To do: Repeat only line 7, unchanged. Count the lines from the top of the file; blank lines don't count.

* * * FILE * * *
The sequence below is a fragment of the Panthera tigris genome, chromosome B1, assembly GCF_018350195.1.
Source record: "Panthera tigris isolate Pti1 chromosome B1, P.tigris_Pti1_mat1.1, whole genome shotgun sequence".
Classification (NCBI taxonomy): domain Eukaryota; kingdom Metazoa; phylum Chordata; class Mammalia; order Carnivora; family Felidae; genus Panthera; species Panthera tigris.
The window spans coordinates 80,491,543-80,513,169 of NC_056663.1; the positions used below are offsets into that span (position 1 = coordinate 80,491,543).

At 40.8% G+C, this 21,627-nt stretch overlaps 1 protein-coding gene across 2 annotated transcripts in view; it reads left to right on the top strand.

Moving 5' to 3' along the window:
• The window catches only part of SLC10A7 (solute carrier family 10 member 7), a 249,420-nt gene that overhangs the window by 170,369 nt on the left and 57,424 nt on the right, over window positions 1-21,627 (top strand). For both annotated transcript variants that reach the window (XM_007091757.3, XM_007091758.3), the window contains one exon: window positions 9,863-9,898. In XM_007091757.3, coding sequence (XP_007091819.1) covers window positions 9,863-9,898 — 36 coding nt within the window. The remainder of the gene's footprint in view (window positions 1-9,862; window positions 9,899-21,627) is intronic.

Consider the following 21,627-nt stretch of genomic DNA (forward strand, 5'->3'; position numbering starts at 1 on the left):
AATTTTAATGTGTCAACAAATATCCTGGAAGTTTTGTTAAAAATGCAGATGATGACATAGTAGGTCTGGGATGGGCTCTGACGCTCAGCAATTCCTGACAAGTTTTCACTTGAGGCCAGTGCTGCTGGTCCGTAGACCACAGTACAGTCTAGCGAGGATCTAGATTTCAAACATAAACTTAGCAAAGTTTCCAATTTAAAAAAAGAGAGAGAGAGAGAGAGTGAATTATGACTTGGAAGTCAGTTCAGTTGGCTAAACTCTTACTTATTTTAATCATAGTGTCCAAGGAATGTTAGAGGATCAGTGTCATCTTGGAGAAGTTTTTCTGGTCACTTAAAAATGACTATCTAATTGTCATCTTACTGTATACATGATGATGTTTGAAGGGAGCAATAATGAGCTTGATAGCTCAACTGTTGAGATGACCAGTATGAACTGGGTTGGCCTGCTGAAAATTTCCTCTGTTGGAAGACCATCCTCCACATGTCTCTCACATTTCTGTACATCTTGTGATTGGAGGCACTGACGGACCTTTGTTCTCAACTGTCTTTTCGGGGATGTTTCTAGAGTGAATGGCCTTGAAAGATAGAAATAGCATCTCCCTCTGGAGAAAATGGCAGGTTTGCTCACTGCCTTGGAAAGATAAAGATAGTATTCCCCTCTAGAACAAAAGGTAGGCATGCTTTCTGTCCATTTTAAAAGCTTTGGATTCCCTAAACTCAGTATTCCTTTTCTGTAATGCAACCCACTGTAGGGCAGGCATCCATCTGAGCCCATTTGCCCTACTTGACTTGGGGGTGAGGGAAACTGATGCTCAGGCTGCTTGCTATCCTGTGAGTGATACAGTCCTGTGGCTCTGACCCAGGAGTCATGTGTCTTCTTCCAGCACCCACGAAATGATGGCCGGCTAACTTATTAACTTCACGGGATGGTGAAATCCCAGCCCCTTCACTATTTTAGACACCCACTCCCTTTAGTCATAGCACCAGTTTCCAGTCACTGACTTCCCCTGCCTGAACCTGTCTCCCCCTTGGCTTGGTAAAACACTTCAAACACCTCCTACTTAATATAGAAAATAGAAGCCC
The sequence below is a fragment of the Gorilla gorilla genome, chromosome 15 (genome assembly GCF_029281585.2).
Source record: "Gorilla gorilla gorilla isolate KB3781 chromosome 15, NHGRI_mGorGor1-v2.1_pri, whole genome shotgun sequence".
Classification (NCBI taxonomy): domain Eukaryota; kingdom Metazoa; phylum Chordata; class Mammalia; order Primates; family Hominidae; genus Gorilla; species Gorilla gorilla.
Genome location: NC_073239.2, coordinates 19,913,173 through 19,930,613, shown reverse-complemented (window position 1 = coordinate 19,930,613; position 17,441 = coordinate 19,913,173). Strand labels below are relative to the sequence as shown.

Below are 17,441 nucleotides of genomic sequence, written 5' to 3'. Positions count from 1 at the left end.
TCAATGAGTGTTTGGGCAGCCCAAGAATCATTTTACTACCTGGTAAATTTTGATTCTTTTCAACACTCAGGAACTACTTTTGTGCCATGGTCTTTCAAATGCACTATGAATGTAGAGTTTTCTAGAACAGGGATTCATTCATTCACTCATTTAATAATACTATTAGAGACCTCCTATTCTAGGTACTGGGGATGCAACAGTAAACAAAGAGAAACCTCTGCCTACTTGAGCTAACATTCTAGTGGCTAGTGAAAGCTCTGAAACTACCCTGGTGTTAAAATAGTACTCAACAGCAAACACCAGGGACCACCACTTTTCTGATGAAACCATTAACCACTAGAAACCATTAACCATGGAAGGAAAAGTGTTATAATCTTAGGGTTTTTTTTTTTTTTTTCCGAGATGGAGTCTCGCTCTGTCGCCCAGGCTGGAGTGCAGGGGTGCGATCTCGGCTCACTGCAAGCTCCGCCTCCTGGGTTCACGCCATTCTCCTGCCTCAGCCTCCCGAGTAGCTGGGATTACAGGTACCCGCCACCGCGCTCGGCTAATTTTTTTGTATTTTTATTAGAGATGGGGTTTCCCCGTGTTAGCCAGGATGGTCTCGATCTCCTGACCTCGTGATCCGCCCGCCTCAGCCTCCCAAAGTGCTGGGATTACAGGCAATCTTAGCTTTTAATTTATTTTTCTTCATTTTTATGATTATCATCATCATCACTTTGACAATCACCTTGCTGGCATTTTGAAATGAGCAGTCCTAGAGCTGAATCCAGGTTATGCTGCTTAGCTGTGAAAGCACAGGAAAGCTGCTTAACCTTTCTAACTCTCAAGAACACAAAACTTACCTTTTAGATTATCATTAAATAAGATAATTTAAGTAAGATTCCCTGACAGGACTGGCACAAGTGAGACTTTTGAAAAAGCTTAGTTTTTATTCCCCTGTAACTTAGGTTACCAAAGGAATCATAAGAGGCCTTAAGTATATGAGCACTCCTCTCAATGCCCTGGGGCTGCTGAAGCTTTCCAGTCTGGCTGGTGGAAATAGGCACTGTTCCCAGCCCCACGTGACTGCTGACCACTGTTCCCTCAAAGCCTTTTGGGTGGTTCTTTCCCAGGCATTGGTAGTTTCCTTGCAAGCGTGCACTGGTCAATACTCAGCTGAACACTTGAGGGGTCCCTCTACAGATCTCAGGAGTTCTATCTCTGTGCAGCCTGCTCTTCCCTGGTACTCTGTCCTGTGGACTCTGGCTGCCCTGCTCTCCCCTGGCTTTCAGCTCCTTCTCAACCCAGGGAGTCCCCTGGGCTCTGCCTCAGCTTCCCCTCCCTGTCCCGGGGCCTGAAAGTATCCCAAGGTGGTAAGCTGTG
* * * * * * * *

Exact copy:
• The window catches only part of SLC10A7 (solute carrier family 10 member 7), a 249,420-nt gene that overhangs the window by 170,369 nt on the left and 57,424 nt on the right, over window positions 1-21,627 (top strand). For both annotated transcript variants that reach the window (XM_007091757.3, XM_007091758.3), the window contains one exon: window positions 9,863-9,898. In XM_007091757.3, coding sequence (XP_007091819.1) covers window positions 9,863-9,898 — 36 coding nt within the window. The remainder of the gene's footprint in view (window positions 1-9,862; window positions 9,899-21,627) is intronic.